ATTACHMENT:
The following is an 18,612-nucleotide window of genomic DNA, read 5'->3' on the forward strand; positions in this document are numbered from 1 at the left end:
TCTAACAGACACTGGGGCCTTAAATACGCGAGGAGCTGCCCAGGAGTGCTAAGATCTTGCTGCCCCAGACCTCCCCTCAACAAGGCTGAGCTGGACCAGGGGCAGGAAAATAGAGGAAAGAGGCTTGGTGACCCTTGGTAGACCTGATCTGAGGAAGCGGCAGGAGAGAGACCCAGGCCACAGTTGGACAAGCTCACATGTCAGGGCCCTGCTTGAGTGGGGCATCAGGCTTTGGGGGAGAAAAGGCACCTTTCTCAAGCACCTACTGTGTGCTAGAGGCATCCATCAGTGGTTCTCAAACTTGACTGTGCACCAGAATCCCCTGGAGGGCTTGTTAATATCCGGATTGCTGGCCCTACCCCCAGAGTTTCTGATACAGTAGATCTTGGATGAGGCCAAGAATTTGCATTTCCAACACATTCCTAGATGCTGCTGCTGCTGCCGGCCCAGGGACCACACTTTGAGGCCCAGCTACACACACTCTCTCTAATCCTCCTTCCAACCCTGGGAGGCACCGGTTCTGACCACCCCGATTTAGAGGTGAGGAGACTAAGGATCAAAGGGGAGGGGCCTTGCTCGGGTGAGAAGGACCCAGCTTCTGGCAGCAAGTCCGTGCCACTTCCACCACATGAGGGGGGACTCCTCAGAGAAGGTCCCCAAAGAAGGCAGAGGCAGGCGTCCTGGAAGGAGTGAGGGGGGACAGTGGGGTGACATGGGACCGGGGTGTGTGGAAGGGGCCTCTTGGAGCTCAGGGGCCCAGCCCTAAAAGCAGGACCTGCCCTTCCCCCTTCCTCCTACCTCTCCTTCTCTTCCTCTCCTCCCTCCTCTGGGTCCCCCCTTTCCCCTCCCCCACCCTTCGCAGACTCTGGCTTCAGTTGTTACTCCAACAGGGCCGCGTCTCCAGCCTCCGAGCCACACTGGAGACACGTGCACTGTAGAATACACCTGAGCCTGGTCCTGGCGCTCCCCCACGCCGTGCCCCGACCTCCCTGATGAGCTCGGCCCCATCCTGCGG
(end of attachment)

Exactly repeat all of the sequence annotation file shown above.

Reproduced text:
The following is an 18,612-nucleotide window of genomic DNA, read 5'->3' on the forward strand; positions in this document are numbered from 1 at the left end:
TCTAACAGACACTGGGGCCTTAAATACGCGAGGAGCTGCCCAGGAGTGCTAAGATCTTGCTGCCCCAGACCTCCCCTCAACAAGGCTGAGCTGGACCAGGGGCAGGAAAATAGAGGAAAGAGGCTTGGTGACCCTTGGTAGACCTGATCTGAGGAAGCGGCAGGAGAGAGACCCAGGCCACAGTTGGACAAGCTCACATGTCAGGGCCCTGCTTGAGTGGGGCATCAGGCTTTGGGGGAGAAAAGGCACCTTTCTCAAGCACCTACTGTGTGCTAGAGGCATCCATCAGTGGTTCTCAAACTTGACTGTGCACCAGAATCCCCTGGAGGGCTTGTTAATATCCGGATTGCTGGCCCTACCCCCAGAGTTTCTGATACAGTAGATCTTGGATGAGGCCAAGAATTTGCATTTCCAACACATTCCTAGATGCTGCTGCTGCTGCCGGCCCAGGGACCACACTTTGAGGCCCAGCTACACACACTCTCTCTAATCCTCCTTCCAACCCTGGGAGGCACCGGTTCTGACCACCCCGATTTAGAGGTGAGGAGACTAAGGATCAAAGGGGAGGGGCCTTGCTCGGGTGAGAAGGACCCAGCTTCTGGCAGCAAGTCCGTGCCACTTCCACCACATGAGGGGGGACTCCTCAGAGAAGGTCCCCAAAGAAGGCAGAGGCAGGCGTCCTGGAAGGAGTGAGGGGGGACAGTGGGGTGACATGGGACCGGGGTGTGTGGAAGGGGCCTCTTGGAGCTCAGGGGCCCAGCCCTAAAAGCAGGACCTGCCCTTCCCCCTTCCTCCTACCTCTCCTTCTCTTCCTCTCCTCCCTCCTCTGGGTCCCCCCTTTCCCCTCCCCCACCCTTCGCAGACTCTGGCTTCAGTTGTTACTCCAACAGGGCCGCGTCTCCAGCCTCCGAGCCACACTGGAGACACGTGCACTGTAGAATACACCTGAGCCTGGTCCTGGCGCTCCCCCACGCCGTGCCCCGACCTCCCTGATGAGCTCGGCCCCATCCTGCGG